Manguinhos Airport

Last updated
Manguinhos Airport

Aeroporto de Manguinhos
Airport typePublic/Military
Serves Rio de Janeiro
Coordinates 22°52′16″S043°14′30″W / 22.87111°S 43.24167°W / -22.87111; -43.24167 Coordinates: 22°52′16″S043°14′30″W / 22.87111°S 43.24167°W / -22.87111; -43.24167
Rio De Janeiro location map.svg
Airplane silhouette.svg
Approximate location within greater Rio de Janeiro
Direction LengthSurface
1,969 (Closed)600
1,640 (Closed)500
Demolished, no longer operational.

Manguinhos Airport was an airport that existed in the neighborhood of Manguinhos, near Oswaldo Cruz Foundation in Rio de Janeiro from 1936 to 1972. [1]



Manguinhos Airport in October 1941 BR RJANRIO EH 0 FOT AEO 00018 0027.tif
Manguinhos Airport in October 1941

The origin of Manguinhos Airport is related to Aeroclube do Brasil (English: Brazil Flying club ), a school of aviation founded in 1911 at Campo dos Afonsos Airport. In 1919 the Brazilian Army decided to locate at this facility the School of Military Aviation and forced the Flying Club to move elsewhere.

The board of directors decided to re-locate its facilities near Oswaldo Cruz Foundation and for that land was flattened and a swamp drained. An official property land-title was however never given to the Flying Club; it just occupied the site with the acknowledgement of authorities. Manguinhos was officially opened in 1936 although it had been in use before this year. In fact, around this time whereas Santos Dumont Airport served mainly to hydroplanes, aircraft with landing gear used the Manguinhos facilities. [2] In fact, ETA – Empresa de Transporte Aéreo had its operational base at the airport.

On December 22, 1959 a major accident led to the eventual closure of the airport: a VASP Vickers Viscount 827 and a Brazilian Air Force Fokker S-11 based at Afonsos Air Force Base collided in the air very close to Manguinhos Airport. The VASP aircraft, originated at Brasília, and on approach to land at Rio de Janeiro-Galeão, crashed killing its 32 occupants and 10 persons on the ground. The cadet parachuted to safety. According to the press, the pilot of the Fokker, the Air Force cadet Eduardo da Silva Pereira, with only 19 flight-hours, was trying to impress his girl-friend by doing manoeuvres over her house in the proximity of Manguinhos Airport and collided with the Viscount. [3] Official investigations however state that the cadet was training manoeuvres outside the designated training area and did not see the Viscount approaching. Moreover, the aircraft had no radio communication equipment. The cadet left the Air Force one year later because of other reasons. [4]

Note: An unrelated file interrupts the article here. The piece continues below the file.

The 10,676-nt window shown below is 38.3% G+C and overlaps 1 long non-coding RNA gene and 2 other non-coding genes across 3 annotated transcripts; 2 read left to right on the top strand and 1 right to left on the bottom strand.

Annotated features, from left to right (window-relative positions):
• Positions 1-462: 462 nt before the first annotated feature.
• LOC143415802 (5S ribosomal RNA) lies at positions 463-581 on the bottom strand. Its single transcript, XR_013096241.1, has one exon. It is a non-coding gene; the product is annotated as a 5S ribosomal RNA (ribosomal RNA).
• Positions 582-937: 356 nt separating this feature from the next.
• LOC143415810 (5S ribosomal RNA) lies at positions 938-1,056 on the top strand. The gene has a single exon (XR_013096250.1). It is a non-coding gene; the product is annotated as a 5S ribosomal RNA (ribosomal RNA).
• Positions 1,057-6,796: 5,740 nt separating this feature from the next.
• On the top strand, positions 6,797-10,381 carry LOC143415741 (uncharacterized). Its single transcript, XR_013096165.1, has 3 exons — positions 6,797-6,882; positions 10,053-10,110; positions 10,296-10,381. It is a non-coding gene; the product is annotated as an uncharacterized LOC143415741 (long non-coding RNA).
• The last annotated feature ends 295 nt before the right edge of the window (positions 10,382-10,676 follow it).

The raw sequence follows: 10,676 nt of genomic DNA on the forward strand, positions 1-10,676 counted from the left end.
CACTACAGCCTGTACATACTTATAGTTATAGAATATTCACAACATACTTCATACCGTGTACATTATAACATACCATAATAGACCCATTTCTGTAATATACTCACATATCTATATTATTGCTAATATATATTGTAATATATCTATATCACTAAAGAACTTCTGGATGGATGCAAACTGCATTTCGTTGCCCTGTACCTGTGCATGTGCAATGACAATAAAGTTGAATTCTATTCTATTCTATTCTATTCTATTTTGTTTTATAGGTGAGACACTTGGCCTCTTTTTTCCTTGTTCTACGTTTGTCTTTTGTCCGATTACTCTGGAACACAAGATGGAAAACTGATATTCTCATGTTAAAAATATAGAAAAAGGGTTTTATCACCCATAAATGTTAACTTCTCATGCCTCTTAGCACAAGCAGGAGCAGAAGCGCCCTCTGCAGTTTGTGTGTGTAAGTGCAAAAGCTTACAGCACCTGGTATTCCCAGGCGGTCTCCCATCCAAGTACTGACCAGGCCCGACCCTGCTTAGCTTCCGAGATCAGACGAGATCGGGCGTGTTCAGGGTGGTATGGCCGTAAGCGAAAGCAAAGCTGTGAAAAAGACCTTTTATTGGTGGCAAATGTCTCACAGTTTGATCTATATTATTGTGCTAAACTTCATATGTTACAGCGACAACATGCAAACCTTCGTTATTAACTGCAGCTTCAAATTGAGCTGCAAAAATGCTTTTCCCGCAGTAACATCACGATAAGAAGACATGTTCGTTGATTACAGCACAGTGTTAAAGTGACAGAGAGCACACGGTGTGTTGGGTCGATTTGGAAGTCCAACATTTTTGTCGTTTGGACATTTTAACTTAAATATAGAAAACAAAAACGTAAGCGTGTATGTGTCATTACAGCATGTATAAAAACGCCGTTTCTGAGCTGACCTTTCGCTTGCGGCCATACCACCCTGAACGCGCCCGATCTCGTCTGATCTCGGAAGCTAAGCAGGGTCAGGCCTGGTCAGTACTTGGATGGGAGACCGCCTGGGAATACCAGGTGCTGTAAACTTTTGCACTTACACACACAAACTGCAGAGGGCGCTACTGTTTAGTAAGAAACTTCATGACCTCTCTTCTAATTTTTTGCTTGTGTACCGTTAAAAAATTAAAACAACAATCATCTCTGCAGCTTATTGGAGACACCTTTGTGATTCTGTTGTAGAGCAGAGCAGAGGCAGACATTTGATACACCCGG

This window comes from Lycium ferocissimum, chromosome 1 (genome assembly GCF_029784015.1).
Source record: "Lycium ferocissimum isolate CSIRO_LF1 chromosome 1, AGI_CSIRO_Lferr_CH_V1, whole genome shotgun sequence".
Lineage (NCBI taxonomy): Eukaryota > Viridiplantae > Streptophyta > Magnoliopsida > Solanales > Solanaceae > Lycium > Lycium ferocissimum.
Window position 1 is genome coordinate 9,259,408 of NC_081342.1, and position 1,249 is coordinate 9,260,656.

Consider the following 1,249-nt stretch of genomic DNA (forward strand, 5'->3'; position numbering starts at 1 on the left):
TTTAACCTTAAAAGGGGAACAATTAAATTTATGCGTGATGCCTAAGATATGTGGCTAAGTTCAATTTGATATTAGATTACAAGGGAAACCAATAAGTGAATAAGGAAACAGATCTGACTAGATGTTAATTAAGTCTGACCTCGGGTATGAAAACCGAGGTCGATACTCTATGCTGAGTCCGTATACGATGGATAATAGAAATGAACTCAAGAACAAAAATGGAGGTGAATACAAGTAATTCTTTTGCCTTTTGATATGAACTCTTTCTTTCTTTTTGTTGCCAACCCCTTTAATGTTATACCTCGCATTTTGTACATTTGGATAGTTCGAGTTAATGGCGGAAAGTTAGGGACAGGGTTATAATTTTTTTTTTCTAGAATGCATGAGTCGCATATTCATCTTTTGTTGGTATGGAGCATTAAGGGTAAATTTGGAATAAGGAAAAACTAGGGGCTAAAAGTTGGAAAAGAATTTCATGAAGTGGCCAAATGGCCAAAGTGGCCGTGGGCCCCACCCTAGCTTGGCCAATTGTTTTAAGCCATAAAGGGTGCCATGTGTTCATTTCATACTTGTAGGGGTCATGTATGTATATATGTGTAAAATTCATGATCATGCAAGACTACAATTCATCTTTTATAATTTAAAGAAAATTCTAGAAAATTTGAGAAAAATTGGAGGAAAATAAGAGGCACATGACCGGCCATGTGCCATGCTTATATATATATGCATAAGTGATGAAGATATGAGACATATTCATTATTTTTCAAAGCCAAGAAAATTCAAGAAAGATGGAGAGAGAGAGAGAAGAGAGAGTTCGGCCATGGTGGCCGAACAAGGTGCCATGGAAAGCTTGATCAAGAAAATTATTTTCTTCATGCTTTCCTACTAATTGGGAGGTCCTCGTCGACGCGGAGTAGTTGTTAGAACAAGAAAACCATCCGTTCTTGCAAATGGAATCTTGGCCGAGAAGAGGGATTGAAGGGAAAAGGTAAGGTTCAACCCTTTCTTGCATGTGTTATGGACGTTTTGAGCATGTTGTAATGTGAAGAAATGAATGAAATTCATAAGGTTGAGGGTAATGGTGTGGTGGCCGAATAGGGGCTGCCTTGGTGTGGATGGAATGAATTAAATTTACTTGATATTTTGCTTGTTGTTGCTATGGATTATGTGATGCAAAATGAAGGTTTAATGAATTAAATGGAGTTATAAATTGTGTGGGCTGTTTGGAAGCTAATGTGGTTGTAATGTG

The accident opened questions about the interference of air traffic related to Manguinhos in approaches to Rio de Janeiro-Galeão and Rio de Janeiro-Santos Dumont airports. Even though no aircraft based in Manguinhos was involved directly in the accident, authorities believed that similar accidents could happen in the future.

In 1961 operations at Manguinhos were severely restricted and Brazil Flying Club had to move elsewhere. Since there was a maintenance company based at Manguinhos, certain flights were still allowed with control operated by Galeão until 1972, when Manguinhos closed. Hangars and control tower were demolished and presently in the site is located the shanty town Vila do João, part of Complexo da Maré.

Accidents and incidents


The airport was located 12 km (7 mi) north of downtown Rio de Janeiro.

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  1. Garcia de Souza, José (1938). Aviação Civil (in Portuguese). Rio de Janeiro: Pimenta de Mello. pp. 37–39.
  2. "Era de Manguinhos" (in Portuguese). Aeroclube do Brasil. Archived from the original on April 1, 2012. Retrieved November 2, 2011.
  3. "Acidente aéreo em 1959 Ramos – Rio de Janeiro" (in Portuguese). Museu Histórico do CBMERJ. June 9, 2009. Retrieved November 2, 2011.
  4. 1 2 Germano da Silva, Carlos Ari César (2008). "Reportagem derradeira". O rastro da bruxa: história da aviação comercial brasileira no século XX através dos seus acidentes 1928-1996 (in Portuguese) (2 ed.). Porto Alegre: EDIPUCRS. pp. 177–181. ISBN   978-85-7430-760-2.
  5. "Accident description PP-SRG and FAB0742". Aviation Safety Network. Retrieved November 2, 2011.
  6. Pereira, Aldo (1987). Breve História da Aviação Comercial Brasileira (in Portuguese). Rio de Janeiro: Europa. pp. 205–206.